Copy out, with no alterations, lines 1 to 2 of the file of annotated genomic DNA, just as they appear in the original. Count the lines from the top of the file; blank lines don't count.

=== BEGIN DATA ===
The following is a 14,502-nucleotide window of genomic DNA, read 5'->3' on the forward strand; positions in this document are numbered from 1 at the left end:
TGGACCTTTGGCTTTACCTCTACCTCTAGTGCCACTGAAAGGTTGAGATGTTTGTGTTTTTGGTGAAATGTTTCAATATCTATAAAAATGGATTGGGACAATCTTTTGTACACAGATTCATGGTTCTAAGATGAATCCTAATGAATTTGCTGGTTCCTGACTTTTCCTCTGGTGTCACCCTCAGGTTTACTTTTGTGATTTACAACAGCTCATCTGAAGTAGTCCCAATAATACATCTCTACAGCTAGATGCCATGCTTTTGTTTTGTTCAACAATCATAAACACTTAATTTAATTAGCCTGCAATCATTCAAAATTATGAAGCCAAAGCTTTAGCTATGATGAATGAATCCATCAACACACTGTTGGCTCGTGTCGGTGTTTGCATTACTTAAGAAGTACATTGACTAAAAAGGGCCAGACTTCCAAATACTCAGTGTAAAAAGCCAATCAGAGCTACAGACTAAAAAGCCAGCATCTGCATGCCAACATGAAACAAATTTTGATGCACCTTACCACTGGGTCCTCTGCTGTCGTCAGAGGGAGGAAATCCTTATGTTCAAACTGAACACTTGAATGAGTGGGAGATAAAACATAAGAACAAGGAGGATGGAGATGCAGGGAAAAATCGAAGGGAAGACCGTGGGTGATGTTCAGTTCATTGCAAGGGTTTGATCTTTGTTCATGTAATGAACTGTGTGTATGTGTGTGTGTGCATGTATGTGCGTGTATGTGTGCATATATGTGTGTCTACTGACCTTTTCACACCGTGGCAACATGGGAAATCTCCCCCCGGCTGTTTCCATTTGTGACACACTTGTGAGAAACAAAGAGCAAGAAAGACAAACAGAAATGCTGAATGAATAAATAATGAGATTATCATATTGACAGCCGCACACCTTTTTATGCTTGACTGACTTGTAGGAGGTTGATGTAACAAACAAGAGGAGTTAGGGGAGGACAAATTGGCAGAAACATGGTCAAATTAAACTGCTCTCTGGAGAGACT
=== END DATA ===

The following is a 14,502-nucleotide window of genomic DNA, read 5'->3' on the forward strand; positions in this document are numbered from 1 at the left end:
TGGACCTTTGGCTTTACCTCTACCTCTAGTGCCACTGAAAGGTTGAGATGTTTGTGTTTTTGGTGAAATGTTTCAATATCTATAAAAATGGATTGGGACAATCTTTTGTACACAGATTCATGGTTCTAAGATGAATCCTAATGAATTTGCTGGTTCCTGACTTTTCCTCTGGTGTCACCCTCAGGTTTACTTTTGTGATTTACAACAGCTCATCTGAAGTAGTCCCAATAATACATCTCTACAGCTAGATGCCATGCTTTTGTTTTGTTCAACAATCATAAACACTTAATTTAATTAGCCTGCAATCATTCAAAATTATGAAGCCAAAGCTTTAGCTATGATGAATGAATCCATCAACACACTGTTGGCTCGTGTCGGTGTTTGCATTACTTAAGAAGTACATTGACTAAAAAGGGCCAGACTTCCAAATACTCAGTGTAAAAAGCCAATCAGAGCTACAGACTAAAAAGCCAGCATCTGCATGCCAACATGAAACAAATTTTGATGCACCTTACCACTGGGTCCTCTGCTGTCGTCAGAGGGAGGAAATCCTTATGTTCAAACTGAACACTTGAATGAGTGGGAGATAAAACATAAGAACAAGGAGGATGGAGATGCAGGGAAAAATCGAAGGGAAGACCGTGGGTGATGTTCAGTTCATTGCAAGGGTTTGATCTTTGTTCATGTAATGAACTGTGTGTATGTGTGTGTGTGCATGTATGTGCGTGTATGTGTGCATATATGTGTGTCTACTGACCTTTTCACACCGTGGCAACATGGGAAATCTCCCCCCGGCTGTTTCCATTTGTGACACACTTGTGAGAAACAAAGAGCAAGAAAGACAAACAGAAATGCTGAATGAATAAATAATGAGATTATCATATTGACAGCCGCACACCTTTTTATGCTTGACTGACTTGTAGGAGGTTGATGTAACAAACAAGAGGAGTTAGGGGAGGACAAATTGGCAGAAACATGGTCAAATTAAACTGCTCTCTGGAGAGACT